The Task Force is the first of its kind to address declining orca numbers. It represents a tremendous opportunity to tackle big problems that we have long known existed, but it is important to remember that the Task Force will only succeed with relentless public attention and pressure demanding science-based action and bold political leadership. There is little mystery about what needs to be done to meet the needs of orca; it is truly a question of whether we have the political will to act. The Task Force and the Governor must both move forward with great urgency and with a commitment to actions and measures that protect and restore resilient habitats, ecosystem function and connectivity. Especially in the face of a changing climate, we must increase our faith in nature and rely less on the types of technology-centered strategies that have put us, salmon and orca in the fix we’re in.
The Task Force first met on May 1. There are three working groups for prey, toxins and vessel interference. The Task Force is charged with delivering action recommendations to the Governor by October 2018. Fortunately, a good number of SOS leaders and allies have been invited to join the Task Force and its working groups. We have a lot of work ahead.
Here are several links to media coverage and the Governor’s Task Force webpage with further information, including the Task Force Executive Order and members, and a recent letter from the Orca Salmon Alliance that SOS contributed to.
VI. Event Report: Phase II of “A Tale of Two Rivers” and a Patagonia premiere of “Blue Heart”
In late April, SOS had the honor of partnering a second time with Lynda Mapes (Seattle Times), Rocky Barker (Idaho Statesman) and Jeff Renner (retired, KING5) for a second set of ‘A Tale of Two Rivers’ presentations – this time in Olympia (WA) and Portland (OR). Once again, the conversation focused on the amazing Elwha River/ecosystem restoration success story. The world’s largest dam removal (to date) was completed five years ago and this ecosystem, its fish and wildlife and nearby human communities have been in restoration mode ever since. This speaker series also focused in on the fast changing dynamics on the lower Snake River and escalating pressure to restore this river and its wild salmon and steelhead by removing its four deadbeat dams.
Later this spring we’ll release an hour-long video file of our inaugural discussion in Seattle back in January, in case you’d like to see the discussion. Stay tuned.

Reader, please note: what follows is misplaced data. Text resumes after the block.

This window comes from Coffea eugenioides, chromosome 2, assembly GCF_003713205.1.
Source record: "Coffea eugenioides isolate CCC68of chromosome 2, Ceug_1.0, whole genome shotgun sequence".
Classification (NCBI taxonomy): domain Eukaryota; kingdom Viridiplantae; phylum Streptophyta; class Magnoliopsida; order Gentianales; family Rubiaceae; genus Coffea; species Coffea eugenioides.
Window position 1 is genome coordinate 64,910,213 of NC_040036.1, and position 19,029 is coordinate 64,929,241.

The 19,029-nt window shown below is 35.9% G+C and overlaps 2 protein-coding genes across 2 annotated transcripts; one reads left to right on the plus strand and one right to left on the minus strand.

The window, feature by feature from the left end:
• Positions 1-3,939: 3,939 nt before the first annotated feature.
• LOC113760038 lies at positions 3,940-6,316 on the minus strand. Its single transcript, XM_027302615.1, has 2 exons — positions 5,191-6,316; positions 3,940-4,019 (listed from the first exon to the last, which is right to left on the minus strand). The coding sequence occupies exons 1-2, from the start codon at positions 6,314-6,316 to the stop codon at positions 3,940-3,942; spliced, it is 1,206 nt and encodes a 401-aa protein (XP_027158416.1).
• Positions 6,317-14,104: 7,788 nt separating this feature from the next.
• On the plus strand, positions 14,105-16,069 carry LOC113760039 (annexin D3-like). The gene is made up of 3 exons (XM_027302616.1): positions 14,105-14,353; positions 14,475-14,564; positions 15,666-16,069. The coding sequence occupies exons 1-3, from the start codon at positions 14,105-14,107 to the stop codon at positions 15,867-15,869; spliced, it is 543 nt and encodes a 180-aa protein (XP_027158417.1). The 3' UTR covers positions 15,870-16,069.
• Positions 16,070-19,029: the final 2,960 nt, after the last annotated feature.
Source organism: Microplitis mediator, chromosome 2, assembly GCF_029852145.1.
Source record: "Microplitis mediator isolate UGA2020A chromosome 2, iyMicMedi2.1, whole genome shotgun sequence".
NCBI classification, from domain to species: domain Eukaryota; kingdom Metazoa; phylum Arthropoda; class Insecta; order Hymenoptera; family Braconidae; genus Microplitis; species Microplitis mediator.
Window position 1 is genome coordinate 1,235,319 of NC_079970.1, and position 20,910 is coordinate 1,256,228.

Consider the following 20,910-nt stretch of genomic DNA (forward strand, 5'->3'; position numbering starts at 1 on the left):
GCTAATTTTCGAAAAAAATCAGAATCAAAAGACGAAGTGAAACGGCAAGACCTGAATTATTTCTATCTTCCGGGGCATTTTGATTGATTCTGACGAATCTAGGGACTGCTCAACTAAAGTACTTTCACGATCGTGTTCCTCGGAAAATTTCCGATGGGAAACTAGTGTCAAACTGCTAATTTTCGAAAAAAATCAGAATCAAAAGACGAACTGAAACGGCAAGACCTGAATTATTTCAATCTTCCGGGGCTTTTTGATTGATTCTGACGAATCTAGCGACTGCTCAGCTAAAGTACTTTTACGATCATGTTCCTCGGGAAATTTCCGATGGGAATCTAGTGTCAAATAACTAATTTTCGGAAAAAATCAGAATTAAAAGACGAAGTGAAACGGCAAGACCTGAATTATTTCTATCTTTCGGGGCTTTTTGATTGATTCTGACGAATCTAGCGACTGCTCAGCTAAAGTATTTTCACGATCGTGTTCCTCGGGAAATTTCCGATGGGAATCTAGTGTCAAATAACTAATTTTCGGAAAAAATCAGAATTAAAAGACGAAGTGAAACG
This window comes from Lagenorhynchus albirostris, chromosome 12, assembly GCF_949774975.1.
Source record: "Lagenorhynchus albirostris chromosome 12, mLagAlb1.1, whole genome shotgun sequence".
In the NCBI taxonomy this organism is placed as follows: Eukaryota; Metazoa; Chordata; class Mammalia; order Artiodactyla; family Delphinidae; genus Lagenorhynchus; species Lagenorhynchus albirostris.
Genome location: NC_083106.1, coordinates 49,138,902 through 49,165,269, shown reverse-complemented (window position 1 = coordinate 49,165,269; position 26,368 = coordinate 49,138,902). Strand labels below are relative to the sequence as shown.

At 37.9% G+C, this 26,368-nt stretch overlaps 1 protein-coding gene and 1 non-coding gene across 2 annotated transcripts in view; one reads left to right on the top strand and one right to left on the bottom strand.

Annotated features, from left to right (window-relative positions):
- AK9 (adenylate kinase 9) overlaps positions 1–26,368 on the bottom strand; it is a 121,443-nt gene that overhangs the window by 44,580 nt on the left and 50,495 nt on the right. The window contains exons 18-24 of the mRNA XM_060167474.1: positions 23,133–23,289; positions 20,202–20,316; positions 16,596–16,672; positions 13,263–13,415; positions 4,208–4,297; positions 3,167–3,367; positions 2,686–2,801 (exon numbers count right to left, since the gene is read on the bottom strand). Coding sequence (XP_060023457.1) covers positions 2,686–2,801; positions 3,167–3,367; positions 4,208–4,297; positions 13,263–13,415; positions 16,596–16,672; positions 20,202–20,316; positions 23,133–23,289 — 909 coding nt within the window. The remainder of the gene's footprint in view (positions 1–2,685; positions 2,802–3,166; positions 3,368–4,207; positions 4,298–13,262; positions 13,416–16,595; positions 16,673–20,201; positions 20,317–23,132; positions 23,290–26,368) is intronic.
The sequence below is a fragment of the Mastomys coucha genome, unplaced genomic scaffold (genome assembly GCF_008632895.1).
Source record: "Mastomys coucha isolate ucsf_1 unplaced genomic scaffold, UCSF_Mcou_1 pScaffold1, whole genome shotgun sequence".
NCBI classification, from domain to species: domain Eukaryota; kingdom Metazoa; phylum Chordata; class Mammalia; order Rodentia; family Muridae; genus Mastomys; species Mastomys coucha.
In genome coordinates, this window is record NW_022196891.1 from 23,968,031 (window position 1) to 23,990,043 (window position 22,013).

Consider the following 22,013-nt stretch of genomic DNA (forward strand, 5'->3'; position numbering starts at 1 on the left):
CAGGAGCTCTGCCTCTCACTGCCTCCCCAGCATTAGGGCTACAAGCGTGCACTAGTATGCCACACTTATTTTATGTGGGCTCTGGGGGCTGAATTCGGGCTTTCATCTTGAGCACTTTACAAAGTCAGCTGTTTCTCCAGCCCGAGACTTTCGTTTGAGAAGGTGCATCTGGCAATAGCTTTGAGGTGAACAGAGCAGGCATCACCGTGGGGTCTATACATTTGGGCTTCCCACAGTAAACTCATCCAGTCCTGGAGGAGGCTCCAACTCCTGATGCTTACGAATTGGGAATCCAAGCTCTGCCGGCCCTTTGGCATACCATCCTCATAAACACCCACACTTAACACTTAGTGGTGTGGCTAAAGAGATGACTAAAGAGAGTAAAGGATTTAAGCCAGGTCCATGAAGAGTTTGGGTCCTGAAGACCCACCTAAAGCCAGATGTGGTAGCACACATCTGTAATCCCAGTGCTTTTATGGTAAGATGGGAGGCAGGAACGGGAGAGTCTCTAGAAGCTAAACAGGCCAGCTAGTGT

SOS was also honored to join Patagonia staff in Seattle on May 10 for the premiere of Blue Heart – a powerful, troubling and inspiring new film produced by Patagonia spotlighting the people’s campaigns in the Balkan region of southeast Europe to resist an onslaught of dam-building projects. Nearly 3000 projects are being planned and/or underway thanks to an unholy alliance of banks, dam builders and pliable politicians.
Learn more about saving the Blue Heart of Europe – including a 2-minute trailer and screening schedule.
A huge shout-out to Yvon Chouinard and the amazing people at Patagonia for their tremendous leadership to spotlight and support critical environmental battles and priorities in the United States and around the world.
VII. Save these dates! Mark your calendars!
6/8/2018: Celebrate ‘50 years of the 'Wild & Scenic Rivers Act’ with ‘Sawyer Paddles and Oars’ – in a benefit for SOS!
Sawyer Paddles and Oars has teamed up with SOS in 2018 to promote healthy, resilient native fish and rivers in the Northwest. Sawyer is featuring limited edition oars with beautiful artwork from Link Jackson, Ty Hallock and other artists. Every sale benefits SOS.
We’re also co-hosting a celebration of 50 years of Wild & Scenic Rivers in America – with a fun, public event in Portland (OR) on the evening of June 8 – featuring Hank Patterson as the evening’s emcee, films from Shane Anderson, food and refreshments, and an auction with art, trips, gear, and more!
For further information:
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Hundreds of salmon, steelhead, orca, river and treaty rights advocates will gather on the river for our 4th Annual Rally to 'Free the Snake!' on September 7 and 8 this year. Thanks to Nimiipuu Protecting the Environment, this year we'll have a very special guest: Winona LaDuke.
The founder of Honor the Earth, Winona LaDuke is a leading indigenous rights activist from the Ojibwa Nation in Minnesota. She has spent her life rebuilding indigenous communities and fighting against pipelines and other dirty energy projects for more than 30 years.
Join us for our 4th Annual Rally on the River – for food, camping, speakers, live music - and to join forces with others in support of restoring the lower Snake River and its endangered wild salmon and steelhead.